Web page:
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Nut Bans on aeroplanes – Allergy UK’s point of view

Amena Warner, Head of Clinical Services at Allergy UK, says:

A complete nut ban would be incredibly difficult for all airlines to implement and enforce because even if the airline did not carry or serve nuts themselves, it would be virtually impossible for them to check whether their passengers have brought nut products with them onto a flight. If airlines make an announcement asking people to refrain from eating nuts, there needs to be a good comprehension of the language giving the instruction for compliance.

We know from our supporters that many nut allergy sufferers are very concerned about the risk of airborne peanut particles. However, there is research which shows that there is more likely to be contamination from people eating peanuts and not washing their hands.  A reaction can be caused when the allergic individual touches surfaces, such as arm rests or drop-down tables, which may have residual peanut particles.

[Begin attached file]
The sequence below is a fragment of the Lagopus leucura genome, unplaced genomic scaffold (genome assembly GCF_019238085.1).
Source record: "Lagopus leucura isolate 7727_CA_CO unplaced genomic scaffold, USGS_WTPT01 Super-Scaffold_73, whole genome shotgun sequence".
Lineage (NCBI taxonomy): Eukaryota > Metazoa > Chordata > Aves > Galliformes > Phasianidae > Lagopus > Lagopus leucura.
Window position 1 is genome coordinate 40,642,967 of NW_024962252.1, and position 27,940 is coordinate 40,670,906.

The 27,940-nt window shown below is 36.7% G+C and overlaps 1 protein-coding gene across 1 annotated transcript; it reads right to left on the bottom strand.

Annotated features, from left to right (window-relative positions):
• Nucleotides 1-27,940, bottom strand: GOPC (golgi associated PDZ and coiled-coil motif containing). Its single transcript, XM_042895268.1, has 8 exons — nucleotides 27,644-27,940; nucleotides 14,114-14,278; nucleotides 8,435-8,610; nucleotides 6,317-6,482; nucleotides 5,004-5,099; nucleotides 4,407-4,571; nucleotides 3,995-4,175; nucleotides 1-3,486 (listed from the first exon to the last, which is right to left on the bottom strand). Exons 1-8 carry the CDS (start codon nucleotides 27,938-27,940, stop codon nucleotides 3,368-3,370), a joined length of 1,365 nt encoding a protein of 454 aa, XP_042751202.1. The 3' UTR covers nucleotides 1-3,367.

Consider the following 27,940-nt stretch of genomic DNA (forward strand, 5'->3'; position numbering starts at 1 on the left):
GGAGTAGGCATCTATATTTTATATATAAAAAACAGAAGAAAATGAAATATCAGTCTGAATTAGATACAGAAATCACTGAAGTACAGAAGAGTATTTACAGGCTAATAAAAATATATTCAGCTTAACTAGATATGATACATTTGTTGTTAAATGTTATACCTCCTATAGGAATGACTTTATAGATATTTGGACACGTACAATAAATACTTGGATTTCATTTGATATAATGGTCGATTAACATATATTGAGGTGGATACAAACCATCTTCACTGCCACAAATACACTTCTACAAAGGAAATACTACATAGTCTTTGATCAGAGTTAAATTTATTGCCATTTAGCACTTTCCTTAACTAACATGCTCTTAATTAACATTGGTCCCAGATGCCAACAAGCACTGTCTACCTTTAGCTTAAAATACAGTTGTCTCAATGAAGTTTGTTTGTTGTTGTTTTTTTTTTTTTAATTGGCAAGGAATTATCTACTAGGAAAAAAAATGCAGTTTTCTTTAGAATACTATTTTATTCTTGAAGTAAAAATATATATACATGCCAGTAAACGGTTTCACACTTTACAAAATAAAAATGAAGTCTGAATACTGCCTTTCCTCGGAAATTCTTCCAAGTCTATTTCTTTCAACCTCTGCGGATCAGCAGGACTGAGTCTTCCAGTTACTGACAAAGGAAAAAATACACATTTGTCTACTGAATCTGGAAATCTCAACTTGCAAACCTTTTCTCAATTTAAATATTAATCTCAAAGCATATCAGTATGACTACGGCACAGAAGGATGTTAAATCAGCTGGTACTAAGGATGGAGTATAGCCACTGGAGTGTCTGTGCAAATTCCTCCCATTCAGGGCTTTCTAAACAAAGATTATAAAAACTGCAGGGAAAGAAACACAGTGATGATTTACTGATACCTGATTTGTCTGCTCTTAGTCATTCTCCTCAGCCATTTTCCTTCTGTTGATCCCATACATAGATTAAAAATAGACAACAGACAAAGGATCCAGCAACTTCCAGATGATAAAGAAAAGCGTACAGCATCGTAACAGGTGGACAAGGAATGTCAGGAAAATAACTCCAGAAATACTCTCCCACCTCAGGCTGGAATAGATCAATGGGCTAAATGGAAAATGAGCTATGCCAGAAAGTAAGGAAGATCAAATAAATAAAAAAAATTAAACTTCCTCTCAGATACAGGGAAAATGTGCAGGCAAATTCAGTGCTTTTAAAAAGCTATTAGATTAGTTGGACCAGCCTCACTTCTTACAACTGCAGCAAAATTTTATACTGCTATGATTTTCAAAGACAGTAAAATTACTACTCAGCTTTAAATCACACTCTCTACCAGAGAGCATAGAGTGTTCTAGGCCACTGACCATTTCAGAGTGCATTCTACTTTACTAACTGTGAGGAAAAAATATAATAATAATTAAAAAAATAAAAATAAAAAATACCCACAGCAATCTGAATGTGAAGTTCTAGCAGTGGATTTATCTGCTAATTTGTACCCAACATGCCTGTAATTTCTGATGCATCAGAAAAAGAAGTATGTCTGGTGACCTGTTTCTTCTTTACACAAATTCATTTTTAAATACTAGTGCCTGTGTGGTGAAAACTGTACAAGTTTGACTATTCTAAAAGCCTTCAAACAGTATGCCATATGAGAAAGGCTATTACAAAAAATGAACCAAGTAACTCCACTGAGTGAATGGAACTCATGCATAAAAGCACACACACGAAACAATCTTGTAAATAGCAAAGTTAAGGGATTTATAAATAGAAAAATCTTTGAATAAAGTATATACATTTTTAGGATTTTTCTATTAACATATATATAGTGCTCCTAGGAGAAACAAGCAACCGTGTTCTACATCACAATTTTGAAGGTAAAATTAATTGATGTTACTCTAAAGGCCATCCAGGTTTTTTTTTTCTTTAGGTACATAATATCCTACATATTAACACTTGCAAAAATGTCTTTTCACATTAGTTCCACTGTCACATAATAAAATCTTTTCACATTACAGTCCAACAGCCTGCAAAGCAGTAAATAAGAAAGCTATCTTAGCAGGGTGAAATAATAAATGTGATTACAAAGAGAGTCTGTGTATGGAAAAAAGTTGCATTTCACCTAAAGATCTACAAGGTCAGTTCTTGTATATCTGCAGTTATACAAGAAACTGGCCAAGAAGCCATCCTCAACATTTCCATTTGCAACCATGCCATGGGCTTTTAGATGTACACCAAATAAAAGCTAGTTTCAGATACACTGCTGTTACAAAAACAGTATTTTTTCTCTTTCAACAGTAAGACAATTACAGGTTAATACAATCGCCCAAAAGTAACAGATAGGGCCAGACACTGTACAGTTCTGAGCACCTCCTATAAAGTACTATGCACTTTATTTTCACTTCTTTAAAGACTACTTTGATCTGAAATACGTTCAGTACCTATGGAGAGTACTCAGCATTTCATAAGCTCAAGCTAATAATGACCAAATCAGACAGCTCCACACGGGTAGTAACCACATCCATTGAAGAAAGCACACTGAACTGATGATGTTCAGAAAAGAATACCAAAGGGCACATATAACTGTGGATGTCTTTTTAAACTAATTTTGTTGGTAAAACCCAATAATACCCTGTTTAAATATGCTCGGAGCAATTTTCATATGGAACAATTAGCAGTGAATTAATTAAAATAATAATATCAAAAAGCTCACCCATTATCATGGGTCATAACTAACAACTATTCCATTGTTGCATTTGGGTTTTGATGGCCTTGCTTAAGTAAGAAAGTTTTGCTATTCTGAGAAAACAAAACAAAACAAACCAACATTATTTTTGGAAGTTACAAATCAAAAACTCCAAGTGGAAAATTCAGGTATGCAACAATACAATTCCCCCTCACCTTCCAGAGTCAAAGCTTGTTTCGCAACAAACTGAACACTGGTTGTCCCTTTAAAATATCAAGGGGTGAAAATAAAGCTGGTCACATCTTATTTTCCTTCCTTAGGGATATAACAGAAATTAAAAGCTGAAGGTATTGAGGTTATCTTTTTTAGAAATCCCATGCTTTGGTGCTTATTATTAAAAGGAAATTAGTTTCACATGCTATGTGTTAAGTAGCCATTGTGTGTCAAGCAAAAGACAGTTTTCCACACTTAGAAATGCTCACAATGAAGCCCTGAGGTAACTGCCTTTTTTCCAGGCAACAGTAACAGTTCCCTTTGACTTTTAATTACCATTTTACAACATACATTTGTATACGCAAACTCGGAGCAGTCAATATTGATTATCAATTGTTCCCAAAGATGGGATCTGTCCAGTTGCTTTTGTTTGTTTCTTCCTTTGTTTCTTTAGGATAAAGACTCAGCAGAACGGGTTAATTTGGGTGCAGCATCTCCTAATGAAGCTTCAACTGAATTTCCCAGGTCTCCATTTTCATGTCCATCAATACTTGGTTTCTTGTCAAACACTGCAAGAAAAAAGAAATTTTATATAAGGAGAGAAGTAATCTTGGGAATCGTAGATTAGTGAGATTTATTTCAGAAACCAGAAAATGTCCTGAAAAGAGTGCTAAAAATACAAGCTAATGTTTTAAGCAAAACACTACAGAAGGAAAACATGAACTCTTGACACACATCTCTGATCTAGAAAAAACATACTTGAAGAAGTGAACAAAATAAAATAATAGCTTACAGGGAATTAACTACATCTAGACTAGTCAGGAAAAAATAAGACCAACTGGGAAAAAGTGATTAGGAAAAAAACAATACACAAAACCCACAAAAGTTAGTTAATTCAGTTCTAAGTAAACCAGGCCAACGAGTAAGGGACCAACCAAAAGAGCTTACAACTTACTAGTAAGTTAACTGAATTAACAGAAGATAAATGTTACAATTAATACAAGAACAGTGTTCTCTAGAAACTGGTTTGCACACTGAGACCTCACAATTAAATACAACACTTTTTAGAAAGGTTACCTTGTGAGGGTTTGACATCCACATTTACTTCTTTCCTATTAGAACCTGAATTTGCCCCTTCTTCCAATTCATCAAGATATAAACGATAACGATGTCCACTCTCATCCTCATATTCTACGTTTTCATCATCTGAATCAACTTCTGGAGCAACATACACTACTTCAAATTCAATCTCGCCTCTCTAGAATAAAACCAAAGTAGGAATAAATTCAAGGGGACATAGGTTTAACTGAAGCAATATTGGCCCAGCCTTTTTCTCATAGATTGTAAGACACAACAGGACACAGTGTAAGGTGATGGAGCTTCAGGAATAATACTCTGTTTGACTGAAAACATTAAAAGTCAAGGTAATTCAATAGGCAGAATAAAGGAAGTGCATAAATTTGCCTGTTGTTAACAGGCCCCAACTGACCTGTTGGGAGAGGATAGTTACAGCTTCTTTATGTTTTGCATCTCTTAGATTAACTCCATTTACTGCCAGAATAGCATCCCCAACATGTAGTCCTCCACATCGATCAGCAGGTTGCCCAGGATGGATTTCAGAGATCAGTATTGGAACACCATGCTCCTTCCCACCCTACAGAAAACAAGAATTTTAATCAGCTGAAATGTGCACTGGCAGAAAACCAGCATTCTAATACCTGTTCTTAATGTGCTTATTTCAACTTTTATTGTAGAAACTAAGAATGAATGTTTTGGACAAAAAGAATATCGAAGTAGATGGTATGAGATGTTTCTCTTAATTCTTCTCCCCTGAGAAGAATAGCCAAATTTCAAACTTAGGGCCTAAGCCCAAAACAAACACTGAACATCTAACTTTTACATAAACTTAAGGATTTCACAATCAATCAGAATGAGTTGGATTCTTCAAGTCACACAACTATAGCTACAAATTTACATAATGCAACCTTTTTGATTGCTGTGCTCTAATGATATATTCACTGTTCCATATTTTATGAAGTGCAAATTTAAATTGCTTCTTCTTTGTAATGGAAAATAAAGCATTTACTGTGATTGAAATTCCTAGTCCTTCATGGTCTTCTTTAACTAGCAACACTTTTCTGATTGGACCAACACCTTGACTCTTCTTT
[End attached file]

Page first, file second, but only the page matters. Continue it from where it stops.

This means that even if a fellow passenger adhered to the nut ban, if they have eaten nuts in the airport before boarding the plane a risk of cross contamination still remains. While a nut ban may certainly be part of the answer, our main concern is that people boarding a nut-free flight may mistakenly feel that they are safer than may be the case.

Our main objective is to support those with allergic disease and we recommend that anyone who is anxious or is looking for practical advice before travelling, whether it be on an aeroplane, a train, a coach, or a boat, to contact our helpline on 01322 619898. 

We have a factsheet about travelling with allergy that can be downloaded from our Living With Allergy page found here"

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